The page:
I was crying as I was writing those comments, but I tried to restrain myself in what I was writing. I realize Siggy could not figure out from my comments that I was having an emotional breakdown because I deliberately tried not to show that in what I wrote, but I still cannot understand how it is appropriate to say, “You can do your figuring from there,” in response to a descendant of victims who expressed discomfort. Like, as soon as the Shoah is invoked as a cheap rhetorical reference, my ability to deal with numbers rationally is already gone.
It’s objectively true that the Nazis murdered far fewer Sinti than Jews. Does that mean that the genocide of the Sinti was ‘acceptable’ because the numbers were smaller? Absolutely not. I would never tell a descendant of a Sinti survivor ‘the genocide of your people is less bad than the genocide of my people’ because that would be a horrible thing to say! It’s not about the numbers.
No, I don’t believe that “comparisons to Hitler are automatically out of bounds.” For example, it does not bother me that in Inglorious Empire: What the British Did to India, Shashi Tharoor compares the Shoah to British colonial administrators intentionally causing tens of millions of Indians to starve to death. Why not? Because Shashi Tharoor shows empathy towards Shoah victims. He does not take this comparison casually. He acknowledges that the comparison is not perfect and that it’s a painful topic. Writing about what British imperialists did in India was clearly painful for him too, and I’m grateful that he wrote about it anyway because his book helped me understand Indians (and British imperialists) better.
If Siggy had said something like ‘I’m sorry that your family experienced that’ it wouldn’t have persuaded me of his intellectual position, but it would have made the rest of his comments less hurtful. However, his comments as they stand suggest that he only sees Shoah victims as numbers and that our feelings don’t matter.
What made this especially painful coming from Siggy is that, in an early draft of this blog post I made an analogy with gay men. Siggy complained about the analogy because he considered it offensive to gay men. Did I tell him, “If the comparison bothers you, well I didn’t put that in to please you”? No, I changed the analogy to female characters instead of gay men because I didn’t want my post to make any gay men feel uncomfortable. Apparently, Siggy isn’t willing to extend the same level of respect to families of Shoah victims.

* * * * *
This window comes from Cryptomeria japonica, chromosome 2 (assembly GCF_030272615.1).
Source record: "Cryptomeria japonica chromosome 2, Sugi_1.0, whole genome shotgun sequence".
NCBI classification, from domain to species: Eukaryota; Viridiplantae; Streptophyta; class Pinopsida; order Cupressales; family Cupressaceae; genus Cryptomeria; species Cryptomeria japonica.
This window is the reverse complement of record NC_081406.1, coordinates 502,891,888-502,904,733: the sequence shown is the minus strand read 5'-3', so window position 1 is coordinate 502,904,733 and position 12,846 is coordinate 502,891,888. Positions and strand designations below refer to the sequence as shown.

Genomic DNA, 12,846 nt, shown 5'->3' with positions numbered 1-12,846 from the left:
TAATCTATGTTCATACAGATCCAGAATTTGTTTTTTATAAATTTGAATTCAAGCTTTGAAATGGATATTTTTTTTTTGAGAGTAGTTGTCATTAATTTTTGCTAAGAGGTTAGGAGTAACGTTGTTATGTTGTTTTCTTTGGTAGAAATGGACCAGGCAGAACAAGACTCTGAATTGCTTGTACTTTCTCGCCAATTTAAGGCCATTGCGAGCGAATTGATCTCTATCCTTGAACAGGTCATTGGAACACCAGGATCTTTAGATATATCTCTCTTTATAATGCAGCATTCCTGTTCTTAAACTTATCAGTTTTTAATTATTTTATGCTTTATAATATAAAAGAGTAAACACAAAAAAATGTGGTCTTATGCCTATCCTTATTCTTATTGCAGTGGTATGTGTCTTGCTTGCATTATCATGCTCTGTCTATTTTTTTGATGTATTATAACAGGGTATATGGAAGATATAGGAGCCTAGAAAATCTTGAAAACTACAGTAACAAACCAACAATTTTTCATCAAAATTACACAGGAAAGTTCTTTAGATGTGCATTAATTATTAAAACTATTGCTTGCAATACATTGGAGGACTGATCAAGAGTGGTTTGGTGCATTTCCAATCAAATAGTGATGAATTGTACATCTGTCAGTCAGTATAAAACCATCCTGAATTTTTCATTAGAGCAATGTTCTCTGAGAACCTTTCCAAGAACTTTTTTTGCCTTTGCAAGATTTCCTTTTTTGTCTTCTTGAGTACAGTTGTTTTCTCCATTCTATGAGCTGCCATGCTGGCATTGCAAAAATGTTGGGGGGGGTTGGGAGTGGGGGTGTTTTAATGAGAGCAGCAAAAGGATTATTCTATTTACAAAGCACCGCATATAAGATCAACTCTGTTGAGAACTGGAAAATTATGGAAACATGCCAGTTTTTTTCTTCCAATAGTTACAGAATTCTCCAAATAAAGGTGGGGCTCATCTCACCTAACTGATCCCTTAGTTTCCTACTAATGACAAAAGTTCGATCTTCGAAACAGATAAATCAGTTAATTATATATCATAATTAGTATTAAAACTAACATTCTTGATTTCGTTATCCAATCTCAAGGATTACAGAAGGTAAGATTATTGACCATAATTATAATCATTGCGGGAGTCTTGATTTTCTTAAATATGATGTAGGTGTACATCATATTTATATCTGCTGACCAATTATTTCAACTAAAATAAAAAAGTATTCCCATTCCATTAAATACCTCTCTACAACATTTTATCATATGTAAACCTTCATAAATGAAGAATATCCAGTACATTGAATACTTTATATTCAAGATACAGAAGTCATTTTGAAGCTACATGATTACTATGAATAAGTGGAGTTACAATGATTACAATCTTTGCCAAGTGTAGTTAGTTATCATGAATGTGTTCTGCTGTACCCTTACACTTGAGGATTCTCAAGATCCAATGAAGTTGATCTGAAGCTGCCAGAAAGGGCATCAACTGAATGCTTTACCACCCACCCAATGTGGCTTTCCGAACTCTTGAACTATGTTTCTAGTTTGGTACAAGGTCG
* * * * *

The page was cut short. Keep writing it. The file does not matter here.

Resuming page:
After the last Siggy’s last comment, “I definitely think the numbers matter a great deal…” I realized that, if I had this interaction with someone applying to become a contributor to The Asexual Agenda, I would veto them. At The Asexual Agenda, a ‘veto’ means ‘I cannot work with this person and I refuse to let them join even if every other contributor approves them.’ I vetoed no one who applied to be an Asexual Agenda contributor. However, I couldn’t veto Siggy because he was an existing contributor, not to mention the most influential member of The Asexual Agenda. I could, however, veto myself.
I told myself to set the issue aside for a couple days and so I could calm down before I decided.
Two days later I was calmer, but I still wanted to veto Siggy. So I vetoed myself. I also withdrew from the San Francisco Bay Area asexual community because Siggy is also a regular there.
It was unfair that I didn’t give anyone else at The Asexual Agenda and the San Francisco Bay Area asexual community a chance to do anything. At the time, my priority was to get away from bad feelings, and avoiding you all (irrationally) felt like the safest choice. Sennkestra, for what it’s worth, I considered reaching out to you privately multiple times over the past year.
When I wrote this post, I was pretending to feel better about all this than I actually felt because I was trying to ‘fake it until I make it.’ I joined online meetups of two asexual groups outside of the San Francisco Bay Area, and that was good, but online meetups aren’t really my thing, and I felt a little tension because I wondered if the aces I was interacting would have endorsed Siggy’s comments (not that it was their fault since I never explained the situation to them and thus didn’t give them a chance). That said, withdrawing to a large extent from asexual communities has some benefits. This hasn’t been entirely bad for me.
Recently, I went to an in-person outdoors-with-masks-and-please-vaccinated-people-only ace meetup in San Francisco. I assumed Siggy wouldn’t come because he doesn’t live in the city, but to be sure, I spied the ace group to ensure he wasn’t present before I made my presence known. It was good to have low-key in person interactions with fellow aces again, and it gave me the extra little push I needed to finally write out this post.
WHAT DO I WANT OTHER PEOPLE TO DO?
First, if you are going to use the Shoah for rhetorical purposes a) please think about it! and b) show empathy to the victims. We may not agree, but if you show empathy, it will make the discussion less painful.
As far as broader issues in asexual communities… I’m not the first person who has been driven away from asexual communities because of issues like this. Most people who have been driven away like this kept silent, and I understand why. Vesper’s post came just as I was going through this and I am so, so grateful that they wrote that. I wish had done more for them when they were dealing with their own problems with asexual communities. Vesper, I am sorry. I wish I had done more for others who have had these kinds of problems.
What can asexual communities do? Maybe asexual communities need procedures in place for when members have personal grievances with each other. I’m a member of an organization whose protocol is this: if two or more members have a personal grievance with each other (such as making hurtful remarks), they bring it to the board of directors for mediation. Anyone in the board of directors who is involved recuses themselves. The board of directors will do their best to resolve the grievance. I’ve never tested this protocol so I don’t know how well it works, but it seems to be better than not having any procedure at all for handling personal grievances (and I noticed that they educate all new members about this procedure). Maybe asexual organizations need something similar, or perhaps something better.